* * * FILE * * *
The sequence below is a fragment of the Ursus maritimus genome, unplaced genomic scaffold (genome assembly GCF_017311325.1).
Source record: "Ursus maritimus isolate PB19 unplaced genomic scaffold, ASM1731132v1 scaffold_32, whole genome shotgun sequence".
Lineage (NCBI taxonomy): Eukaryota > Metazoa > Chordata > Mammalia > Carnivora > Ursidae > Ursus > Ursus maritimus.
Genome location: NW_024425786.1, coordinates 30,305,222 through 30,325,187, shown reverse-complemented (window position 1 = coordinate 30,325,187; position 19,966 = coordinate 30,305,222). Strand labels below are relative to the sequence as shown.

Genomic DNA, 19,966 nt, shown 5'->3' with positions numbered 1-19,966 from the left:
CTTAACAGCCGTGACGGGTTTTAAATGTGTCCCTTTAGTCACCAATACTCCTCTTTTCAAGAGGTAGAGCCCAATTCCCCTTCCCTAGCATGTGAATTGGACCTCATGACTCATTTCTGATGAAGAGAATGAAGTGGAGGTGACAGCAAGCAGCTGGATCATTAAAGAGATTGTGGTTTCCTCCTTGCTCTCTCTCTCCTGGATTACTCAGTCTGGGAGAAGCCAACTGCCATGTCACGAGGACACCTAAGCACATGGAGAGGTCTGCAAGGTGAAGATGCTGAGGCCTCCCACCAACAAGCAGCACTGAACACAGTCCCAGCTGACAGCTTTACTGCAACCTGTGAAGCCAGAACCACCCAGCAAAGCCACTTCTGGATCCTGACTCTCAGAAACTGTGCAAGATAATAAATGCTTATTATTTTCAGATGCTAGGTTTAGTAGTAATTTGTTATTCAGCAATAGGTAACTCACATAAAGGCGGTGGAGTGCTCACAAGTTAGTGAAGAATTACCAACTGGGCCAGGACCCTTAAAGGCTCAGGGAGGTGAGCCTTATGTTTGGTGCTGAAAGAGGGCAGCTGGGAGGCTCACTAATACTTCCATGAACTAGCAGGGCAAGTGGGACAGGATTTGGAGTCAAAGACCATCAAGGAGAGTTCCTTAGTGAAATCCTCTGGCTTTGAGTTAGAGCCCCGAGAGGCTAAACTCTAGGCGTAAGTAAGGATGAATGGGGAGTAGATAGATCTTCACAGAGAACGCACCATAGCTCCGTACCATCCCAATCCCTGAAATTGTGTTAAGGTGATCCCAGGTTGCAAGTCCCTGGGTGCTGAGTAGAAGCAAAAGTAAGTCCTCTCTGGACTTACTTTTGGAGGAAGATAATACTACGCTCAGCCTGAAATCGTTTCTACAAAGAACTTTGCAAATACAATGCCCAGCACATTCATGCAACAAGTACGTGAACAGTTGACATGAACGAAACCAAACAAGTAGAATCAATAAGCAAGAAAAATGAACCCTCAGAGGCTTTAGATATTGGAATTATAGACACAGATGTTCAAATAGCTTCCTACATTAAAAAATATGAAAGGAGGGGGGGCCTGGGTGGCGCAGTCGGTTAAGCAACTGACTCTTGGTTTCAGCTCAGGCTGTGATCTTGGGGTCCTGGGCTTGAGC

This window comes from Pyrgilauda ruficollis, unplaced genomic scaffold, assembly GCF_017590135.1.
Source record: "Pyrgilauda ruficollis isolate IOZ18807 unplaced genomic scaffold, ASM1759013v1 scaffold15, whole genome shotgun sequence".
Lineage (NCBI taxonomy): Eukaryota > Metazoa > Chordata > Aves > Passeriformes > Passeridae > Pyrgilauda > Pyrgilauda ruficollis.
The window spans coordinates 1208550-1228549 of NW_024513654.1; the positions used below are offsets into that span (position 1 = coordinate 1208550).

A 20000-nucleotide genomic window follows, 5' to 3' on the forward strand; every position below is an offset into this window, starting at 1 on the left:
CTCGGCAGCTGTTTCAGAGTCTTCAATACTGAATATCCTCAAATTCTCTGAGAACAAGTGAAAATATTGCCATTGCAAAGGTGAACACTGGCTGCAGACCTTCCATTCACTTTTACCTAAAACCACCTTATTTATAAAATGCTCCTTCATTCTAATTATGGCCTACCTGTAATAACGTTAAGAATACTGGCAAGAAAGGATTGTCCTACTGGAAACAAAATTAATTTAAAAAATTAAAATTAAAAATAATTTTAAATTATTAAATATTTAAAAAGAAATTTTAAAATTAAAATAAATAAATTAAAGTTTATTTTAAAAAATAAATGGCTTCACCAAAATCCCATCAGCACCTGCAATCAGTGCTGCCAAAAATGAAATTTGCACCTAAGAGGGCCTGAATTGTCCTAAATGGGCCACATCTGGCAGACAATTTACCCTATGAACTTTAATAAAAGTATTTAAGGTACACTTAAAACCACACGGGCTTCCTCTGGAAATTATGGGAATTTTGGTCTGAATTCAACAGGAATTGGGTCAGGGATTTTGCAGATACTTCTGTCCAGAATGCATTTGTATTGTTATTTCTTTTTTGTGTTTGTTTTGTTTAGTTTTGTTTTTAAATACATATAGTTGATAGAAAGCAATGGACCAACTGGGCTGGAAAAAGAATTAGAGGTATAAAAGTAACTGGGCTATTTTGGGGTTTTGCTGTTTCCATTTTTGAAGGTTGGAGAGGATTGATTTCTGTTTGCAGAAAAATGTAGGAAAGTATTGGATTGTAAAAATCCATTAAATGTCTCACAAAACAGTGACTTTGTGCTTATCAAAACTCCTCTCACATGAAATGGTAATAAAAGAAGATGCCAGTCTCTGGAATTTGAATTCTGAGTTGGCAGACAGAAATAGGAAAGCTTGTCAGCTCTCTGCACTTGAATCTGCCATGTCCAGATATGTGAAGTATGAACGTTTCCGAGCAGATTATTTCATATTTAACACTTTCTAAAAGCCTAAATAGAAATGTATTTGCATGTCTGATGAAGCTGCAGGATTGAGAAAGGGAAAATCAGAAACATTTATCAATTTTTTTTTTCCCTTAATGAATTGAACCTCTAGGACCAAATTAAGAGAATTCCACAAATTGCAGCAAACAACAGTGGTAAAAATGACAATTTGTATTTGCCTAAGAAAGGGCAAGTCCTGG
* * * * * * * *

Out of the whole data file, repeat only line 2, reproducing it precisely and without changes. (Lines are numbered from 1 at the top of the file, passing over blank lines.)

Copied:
Source record: "Ursus maritimus isolate PB19 unplaced genomic scaffold, ASM1731132v1 scaffold_32, whole genome shotgun sequence".